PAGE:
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Here’s some positive news from the land down under: 4-year-old Cooper Wallace can legally resume his cannabis oil treatment for his seizures and the child abuse investigation of his parents is finished. Cooper was only three when law enforcement raided his home and arrested his parents (while his mother was heavily pregnant, no less) for talking to the media about treating his seizures with Mullaways Cannabinoid Tincture. The founder of Mullaways was also recently prosecuted and sentenced to a year in jail, but he is appealing that sentence and providing medicine to patients in the interim.
Cooper’s parents, Cassie Batten and Rhett Wallace, have been openly advocating for the legalization of medical marijuana in Victoria, Australia. That doesn’t surprise anyone who knows their story. While Cooper was born healthy, he contracted bacterial meningitis and developed a host of symptoms and conditions as a result, including life-threatening seizures that came frequently and lasted many minutes.
As his parents tell it, within fifteen minutes of first taking the cannabis tincture, Cooper was visibly improved. That effect has only increased as time has gone on, with Cooper doing things doctors said he would never be able to do, such as stand up on his own two feet.
With his medicine suddenly seized earlier this year and its maker facing charges, Cooper’s parents turned to local doctors for help and were, amazingly, assisted. Physicians at Northern Hospital in Melbourne, Australia began helping them in administering cannabis oil to Cooper. At first that went well, and Cooper continued to thrive on his new medicine. Tragically, due to political pressure, the hospital changed its policy on Cooper’s treatment in October, refusing to allow his parents to administer the medicine on hospital property.
This move no doubt increased the pressure on local policy makers, and in early December, it was decided that prosecuting Cassie Batten and Rhett Wallace would not serve the public interest. The investigation into whether or not their decision to treat Cooper’s severe symptoms with cannabis oil was closed, and Cooper can resume his medicine without risk of losing his parents to prison.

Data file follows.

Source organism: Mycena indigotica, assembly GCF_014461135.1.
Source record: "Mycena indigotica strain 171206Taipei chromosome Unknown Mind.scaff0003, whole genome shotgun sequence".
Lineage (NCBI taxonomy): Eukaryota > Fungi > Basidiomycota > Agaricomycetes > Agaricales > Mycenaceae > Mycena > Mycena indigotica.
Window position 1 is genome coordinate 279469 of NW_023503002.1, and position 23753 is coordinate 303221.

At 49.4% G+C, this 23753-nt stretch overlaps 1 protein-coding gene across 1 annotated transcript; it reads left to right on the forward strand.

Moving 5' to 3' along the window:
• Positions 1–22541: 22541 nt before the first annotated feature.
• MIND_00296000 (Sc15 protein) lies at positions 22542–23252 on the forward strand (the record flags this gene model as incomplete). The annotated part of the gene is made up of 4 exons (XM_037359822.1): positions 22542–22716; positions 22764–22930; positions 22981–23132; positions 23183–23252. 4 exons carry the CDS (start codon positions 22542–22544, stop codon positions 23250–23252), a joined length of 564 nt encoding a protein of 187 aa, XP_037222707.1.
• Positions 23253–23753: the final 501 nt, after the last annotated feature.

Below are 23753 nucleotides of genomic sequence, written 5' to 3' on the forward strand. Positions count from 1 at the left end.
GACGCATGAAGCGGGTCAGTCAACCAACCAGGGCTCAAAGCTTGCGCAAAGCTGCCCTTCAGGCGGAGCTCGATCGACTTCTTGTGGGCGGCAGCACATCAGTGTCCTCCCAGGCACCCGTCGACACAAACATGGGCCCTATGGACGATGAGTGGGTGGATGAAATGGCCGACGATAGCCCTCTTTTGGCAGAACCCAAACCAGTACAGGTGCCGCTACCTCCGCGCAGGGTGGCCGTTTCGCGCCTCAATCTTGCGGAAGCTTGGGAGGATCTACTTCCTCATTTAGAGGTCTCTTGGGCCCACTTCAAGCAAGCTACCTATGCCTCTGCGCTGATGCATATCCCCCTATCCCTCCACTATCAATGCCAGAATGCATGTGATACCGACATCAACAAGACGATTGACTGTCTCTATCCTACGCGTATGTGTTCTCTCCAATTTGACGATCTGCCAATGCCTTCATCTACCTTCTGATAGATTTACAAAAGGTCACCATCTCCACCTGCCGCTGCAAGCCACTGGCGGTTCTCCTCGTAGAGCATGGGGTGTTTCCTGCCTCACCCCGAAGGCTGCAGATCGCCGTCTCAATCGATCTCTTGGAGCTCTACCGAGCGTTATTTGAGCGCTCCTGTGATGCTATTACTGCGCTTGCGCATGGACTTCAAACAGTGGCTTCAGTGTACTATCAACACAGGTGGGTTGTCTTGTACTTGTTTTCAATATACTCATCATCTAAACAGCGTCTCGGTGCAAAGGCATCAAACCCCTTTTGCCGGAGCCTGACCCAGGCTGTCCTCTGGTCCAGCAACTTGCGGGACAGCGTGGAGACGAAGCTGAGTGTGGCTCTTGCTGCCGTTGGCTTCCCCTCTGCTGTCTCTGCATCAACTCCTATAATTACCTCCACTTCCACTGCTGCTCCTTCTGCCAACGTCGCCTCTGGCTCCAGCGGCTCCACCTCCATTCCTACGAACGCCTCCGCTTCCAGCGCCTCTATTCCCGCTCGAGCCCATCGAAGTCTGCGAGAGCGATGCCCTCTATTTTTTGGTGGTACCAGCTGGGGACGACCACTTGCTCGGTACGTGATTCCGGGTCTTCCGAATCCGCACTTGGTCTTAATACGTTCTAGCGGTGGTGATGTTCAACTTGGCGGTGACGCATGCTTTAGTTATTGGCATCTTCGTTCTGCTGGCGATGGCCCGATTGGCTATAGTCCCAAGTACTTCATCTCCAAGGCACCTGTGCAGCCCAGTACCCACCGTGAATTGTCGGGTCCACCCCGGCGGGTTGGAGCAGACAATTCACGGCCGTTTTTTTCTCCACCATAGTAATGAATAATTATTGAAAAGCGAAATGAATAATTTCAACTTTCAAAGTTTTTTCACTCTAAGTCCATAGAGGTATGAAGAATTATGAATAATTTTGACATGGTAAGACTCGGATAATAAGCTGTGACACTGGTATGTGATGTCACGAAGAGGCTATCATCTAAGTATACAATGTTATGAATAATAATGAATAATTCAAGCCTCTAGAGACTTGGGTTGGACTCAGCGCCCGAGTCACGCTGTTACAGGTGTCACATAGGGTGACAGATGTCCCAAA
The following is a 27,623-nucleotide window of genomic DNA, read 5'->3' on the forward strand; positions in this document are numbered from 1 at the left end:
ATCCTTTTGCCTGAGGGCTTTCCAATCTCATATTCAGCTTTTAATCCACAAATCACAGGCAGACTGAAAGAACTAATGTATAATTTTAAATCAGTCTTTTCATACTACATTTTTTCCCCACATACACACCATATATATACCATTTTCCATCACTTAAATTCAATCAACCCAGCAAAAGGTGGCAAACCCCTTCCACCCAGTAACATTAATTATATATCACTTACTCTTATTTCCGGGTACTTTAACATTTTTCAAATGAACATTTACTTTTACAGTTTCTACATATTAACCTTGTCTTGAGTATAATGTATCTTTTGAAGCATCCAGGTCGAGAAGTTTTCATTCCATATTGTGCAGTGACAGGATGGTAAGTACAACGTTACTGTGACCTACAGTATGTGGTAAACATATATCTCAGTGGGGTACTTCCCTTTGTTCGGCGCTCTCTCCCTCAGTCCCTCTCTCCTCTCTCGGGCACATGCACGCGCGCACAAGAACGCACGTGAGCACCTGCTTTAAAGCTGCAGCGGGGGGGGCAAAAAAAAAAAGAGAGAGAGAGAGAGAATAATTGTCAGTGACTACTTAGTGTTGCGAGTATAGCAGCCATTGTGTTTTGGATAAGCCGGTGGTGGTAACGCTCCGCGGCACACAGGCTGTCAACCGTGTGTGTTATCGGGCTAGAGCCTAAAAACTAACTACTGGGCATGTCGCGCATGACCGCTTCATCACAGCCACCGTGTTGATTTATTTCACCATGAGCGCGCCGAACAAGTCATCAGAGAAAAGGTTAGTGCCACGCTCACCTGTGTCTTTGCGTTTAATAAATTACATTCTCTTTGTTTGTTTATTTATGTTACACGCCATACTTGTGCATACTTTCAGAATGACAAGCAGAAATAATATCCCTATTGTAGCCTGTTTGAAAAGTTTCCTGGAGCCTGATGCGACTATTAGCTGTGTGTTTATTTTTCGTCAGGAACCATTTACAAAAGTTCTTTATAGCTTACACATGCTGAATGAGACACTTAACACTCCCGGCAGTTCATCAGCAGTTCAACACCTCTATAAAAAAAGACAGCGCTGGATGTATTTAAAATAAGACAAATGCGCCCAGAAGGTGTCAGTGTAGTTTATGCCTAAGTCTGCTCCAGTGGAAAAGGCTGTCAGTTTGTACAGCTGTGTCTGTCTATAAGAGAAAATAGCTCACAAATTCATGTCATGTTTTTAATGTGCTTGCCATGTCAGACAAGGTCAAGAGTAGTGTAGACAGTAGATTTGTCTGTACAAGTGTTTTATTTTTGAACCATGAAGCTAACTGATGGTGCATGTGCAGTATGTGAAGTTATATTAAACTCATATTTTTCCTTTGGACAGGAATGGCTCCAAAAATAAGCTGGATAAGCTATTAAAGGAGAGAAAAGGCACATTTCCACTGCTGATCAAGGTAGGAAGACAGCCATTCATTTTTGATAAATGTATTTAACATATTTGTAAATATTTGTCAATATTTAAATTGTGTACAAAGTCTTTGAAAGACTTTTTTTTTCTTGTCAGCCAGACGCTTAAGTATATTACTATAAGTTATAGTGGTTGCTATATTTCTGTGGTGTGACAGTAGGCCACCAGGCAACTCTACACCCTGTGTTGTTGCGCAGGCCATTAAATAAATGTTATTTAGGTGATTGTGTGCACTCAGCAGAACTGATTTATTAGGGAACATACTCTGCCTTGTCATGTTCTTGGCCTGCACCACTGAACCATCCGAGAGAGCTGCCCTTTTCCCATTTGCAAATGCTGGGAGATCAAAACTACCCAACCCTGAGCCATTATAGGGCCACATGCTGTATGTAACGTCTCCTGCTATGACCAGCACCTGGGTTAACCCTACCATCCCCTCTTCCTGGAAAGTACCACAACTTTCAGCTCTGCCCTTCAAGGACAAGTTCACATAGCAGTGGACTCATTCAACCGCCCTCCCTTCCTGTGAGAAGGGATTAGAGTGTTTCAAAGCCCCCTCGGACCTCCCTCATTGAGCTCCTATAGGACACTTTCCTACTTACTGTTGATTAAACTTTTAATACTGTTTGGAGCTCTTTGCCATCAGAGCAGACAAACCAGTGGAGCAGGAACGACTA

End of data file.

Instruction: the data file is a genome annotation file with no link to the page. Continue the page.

Despite what may seem like bold steps, the government in Victoria seems to be sending mixed messages. While they are allowing Cooper to resume his treatment and letting doctors who had recommended cannabis tinctures continue to practice medicine, others are still being prosecuted for the medical use of cannabis.
In time, one can only hope that the rational approach to the issue that inspired law enforcement to drop their investigation of this family will lead to more comprehensive legal reform in Victoria, the rest of Australia, and the world as a whole.
While Cooper may now be able to take the medicine that helps him the most, his family still needs support. They are organizing a motorcycle ride for Cooper for next month. Those who live in Victoria are encouraged to participate or donate to the event. It will take place on February 8th, 2015 and will comprise of meeting at the Bundura Park Entrance and then riding to Flowerdale. They are asking for $10 per bike entered in the event. Best of luck to Cooper, his parents and the activists and community members who are supporting them!
For previous Ladybud Magazine articles about marijuana in Australia, click here.
Photo Credit: Rhett Wallace and Cassie Batten via Facebook